A slender woman knelt beside me. Usually a civilian comes up to me at a scene saying he’s a volunteer medic out of Blanco County and I say, “Thanks, move along.” But this slender woman, she had a voice from a dream in which babies come into the world riding great waves of warm water and the mothers weep with joy to hold their newly born.
“I’m a nurse,” she said.
This competent woman kneeling beside me and in my head she kept talking. In my head, I could hear her voice, like band-aids and brownies, saying, “You are not alone in this parched, cracked world into which you were so ruthlessly begotten.”
You’re always supposed to keep a woman who is pregnant on her side. Lying on the back puts the full weight of the baby on the spine and on the inferior vena cava; it can cause crazy ass changes in blood pressure, too. But for CPR, the patient has to be on her back. I’d practically memorized our goddamn protocol manual and there was no protocol for this, not for doing CPR on a woman who must be at her due date, if not just past it; and it wasn’t something I’d thought to ask about, not ever.
One of the guys from Fire noticed Nan wasn’t gonna be able to handle doing compressions; and so he knelt down, laced his fingers together and put the heel of his palm right on top of her sternum; his hands, they barely fit there between her great big round breasts and the hilltop of her stomach.
And I have always loved pregnant women, so ripe and everybody knowing just how they got that way; and no one should know them any way but with the smell of talcum and the taste of nervous, happy tears.
The guy from Fire started chest compressions and I could hear chestnut-colored hair’s ribs cracking underneath the weight he put on her. His face was stoic, all business. I kept maintaining the airway; and there was the nurse’s own heartbeat and breath as she knelt beside me. I could feel it even as Nan hovered further and further away from us where he could keep his own pregnant wife somehow safe.
We loaded the chestnut-haired woman onto the stretcher and into the back of the ambulance. The guy from Fire was coming with me, still doing compressions. Nan would be fine to drive. I was leaving the nurse behind. I had not seen her face. She had no name. Her heartbeat and I knew that she was with me.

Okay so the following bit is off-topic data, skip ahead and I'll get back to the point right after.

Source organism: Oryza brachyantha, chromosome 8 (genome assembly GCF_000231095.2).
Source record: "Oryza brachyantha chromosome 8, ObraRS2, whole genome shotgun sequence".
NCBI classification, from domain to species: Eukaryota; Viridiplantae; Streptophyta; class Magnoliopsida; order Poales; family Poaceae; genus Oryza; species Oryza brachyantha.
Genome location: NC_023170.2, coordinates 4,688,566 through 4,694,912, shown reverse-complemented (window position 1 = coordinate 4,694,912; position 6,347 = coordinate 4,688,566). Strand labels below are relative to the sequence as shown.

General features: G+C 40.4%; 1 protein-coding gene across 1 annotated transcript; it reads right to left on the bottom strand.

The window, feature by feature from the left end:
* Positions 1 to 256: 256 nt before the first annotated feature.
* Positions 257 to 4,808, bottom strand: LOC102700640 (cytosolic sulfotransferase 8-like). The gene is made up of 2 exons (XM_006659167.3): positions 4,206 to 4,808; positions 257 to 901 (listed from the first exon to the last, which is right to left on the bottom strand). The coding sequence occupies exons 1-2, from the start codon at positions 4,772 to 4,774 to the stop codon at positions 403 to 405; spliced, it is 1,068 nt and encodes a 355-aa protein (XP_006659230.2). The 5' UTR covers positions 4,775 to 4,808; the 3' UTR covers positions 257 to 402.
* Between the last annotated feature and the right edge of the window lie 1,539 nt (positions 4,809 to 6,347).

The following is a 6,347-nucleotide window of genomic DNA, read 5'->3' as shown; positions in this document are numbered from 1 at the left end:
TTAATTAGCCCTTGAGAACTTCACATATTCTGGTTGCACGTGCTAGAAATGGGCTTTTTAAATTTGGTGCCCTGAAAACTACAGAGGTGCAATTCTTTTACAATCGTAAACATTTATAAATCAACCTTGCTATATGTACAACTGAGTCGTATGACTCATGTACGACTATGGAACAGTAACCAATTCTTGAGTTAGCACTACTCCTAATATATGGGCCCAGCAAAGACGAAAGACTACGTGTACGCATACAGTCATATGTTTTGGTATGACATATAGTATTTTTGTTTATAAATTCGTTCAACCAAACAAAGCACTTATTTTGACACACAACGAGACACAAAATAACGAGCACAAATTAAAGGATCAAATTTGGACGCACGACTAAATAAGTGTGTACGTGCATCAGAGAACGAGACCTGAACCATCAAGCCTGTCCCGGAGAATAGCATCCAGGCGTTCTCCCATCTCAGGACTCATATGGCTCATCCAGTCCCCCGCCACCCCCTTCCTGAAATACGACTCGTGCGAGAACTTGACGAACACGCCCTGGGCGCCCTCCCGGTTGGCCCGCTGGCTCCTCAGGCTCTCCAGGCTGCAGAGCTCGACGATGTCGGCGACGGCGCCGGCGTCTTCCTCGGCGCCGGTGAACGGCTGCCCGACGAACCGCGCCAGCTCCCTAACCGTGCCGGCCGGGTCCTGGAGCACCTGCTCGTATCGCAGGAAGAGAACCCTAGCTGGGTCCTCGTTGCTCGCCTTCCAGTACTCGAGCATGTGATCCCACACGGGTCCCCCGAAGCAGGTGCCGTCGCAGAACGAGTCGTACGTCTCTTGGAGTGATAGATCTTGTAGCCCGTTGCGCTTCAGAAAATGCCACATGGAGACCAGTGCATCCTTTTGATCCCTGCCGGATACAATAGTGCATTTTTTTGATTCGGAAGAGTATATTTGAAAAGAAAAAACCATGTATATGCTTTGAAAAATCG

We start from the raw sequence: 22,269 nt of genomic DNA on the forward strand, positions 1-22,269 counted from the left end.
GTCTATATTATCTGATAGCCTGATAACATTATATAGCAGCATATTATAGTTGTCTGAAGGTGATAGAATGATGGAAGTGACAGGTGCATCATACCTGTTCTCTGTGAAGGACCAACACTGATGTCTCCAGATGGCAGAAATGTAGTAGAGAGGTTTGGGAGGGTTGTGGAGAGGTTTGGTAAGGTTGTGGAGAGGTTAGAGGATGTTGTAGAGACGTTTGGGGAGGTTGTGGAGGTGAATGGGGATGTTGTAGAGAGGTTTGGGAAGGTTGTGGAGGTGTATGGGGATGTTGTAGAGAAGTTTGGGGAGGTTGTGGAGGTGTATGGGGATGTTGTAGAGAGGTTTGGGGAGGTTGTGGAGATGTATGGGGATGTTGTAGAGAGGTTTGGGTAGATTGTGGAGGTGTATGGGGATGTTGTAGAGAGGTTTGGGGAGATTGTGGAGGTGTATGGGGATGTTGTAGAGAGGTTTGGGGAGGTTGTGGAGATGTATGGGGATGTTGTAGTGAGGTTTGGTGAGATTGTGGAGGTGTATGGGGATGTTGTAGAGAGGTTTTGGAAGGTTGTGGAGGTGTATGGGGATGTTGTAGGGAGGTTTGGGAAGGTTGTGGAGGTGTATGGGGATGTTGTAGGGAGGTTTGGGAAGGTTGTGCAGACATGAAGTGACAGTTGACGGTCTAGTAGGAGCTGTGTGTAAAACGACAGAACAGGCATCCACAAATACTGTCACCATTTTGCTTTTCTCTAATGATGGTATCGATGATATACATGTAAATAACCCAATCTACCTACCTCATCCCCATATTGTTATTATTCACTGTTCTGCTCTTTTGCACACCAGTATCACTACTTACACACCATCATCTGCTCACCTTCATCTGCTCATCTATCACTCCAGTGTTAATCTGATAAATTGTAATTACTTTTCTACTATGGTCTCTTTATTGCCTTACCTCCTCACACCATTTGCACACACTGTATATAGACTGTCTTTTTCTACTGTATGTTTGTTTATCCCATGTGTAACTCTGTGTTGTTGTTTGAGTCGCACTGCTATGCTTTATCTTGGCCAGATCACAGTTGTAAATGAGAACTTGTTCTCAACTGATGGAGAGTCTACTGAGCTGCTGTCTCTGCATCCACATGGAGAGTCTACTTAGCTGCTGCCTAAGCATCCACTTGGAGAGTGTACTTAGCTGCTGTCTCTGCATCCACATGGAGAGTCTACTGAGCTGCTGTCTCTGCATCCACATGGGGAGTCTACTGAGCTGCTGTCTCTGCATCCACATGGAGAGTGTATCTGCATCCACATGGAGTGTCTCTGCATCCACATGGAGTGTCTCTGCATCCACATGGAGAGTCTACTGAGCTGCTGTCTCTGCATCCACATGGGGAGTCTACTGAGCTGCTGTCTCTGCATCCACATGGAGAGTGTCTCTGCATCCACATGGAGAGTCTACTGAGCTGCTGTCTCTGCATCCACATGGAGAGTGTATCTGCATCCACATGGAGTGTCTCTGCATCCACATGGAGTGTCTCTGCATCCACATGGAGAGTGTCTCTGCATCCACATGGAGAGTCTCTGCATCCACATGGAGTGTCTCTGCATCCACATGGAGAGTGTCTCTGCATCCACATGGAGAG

The chi had gone out of the chestnut-haired woman, but the intubation and the CPR was keeping the blood oxygen exchange between her and the baby going. The baby floating and squirming inside the still-warm world of its mother’s dead body.
I felt as if I’d just rolled up on a mangled car with the living inside and I had a Jaws of Life, only I didn’t have permission to use it. And the person inside the car was going to die if I didn’t.
The woman with the chestnut-colored hair was dead and so she wasn’t my patient anymore; now my patient was the baby inside of her.
Paramedics aren’t authorized to do emergency surgery, not even on the dead.
By the time we arrived in the ER, the baby would be dead, too, or hopelessly brain damaged.
I grabbed the scalpel. The guy from Fire looked at me. Our eyes met. He knew and I knew and he nodded, just ever so slightly. And so without thinking beyond what needed to be done, I made the great, smiling cut just above the chestnut-haired woman’s pelvis. And the giant gush of water came spilling out onto me and I had a hold of the baby’s bright blue shoulders, slippery with blood, and I was pulling her out of there. I cut the cord as the baby turned pink in my arms and we both began to cry.
I’d heard of it happening a few times. A paramedic does an emergency C-section on a dead patient at the scene and afterwards he loses his license for it. The review board has to take his license. They’ve got no wiggle room there. But the paramedic can say, “Fuck you, the baby lived. Take my goddamn license.”
But that baby I delivered, she died in the hospital, four hours after we arrived, from internal injuries sustained in the womb during the terrible car wreck that killed her mother.
And sometimes when I made sweet love to my girlfriend Lily, I had the crazy notion I wanted to get her pregnant. But then later when her period came I would always remind myself that maybe you’re not doing anyone a favor by bringing them into this world. Maybe that’s no favor at all.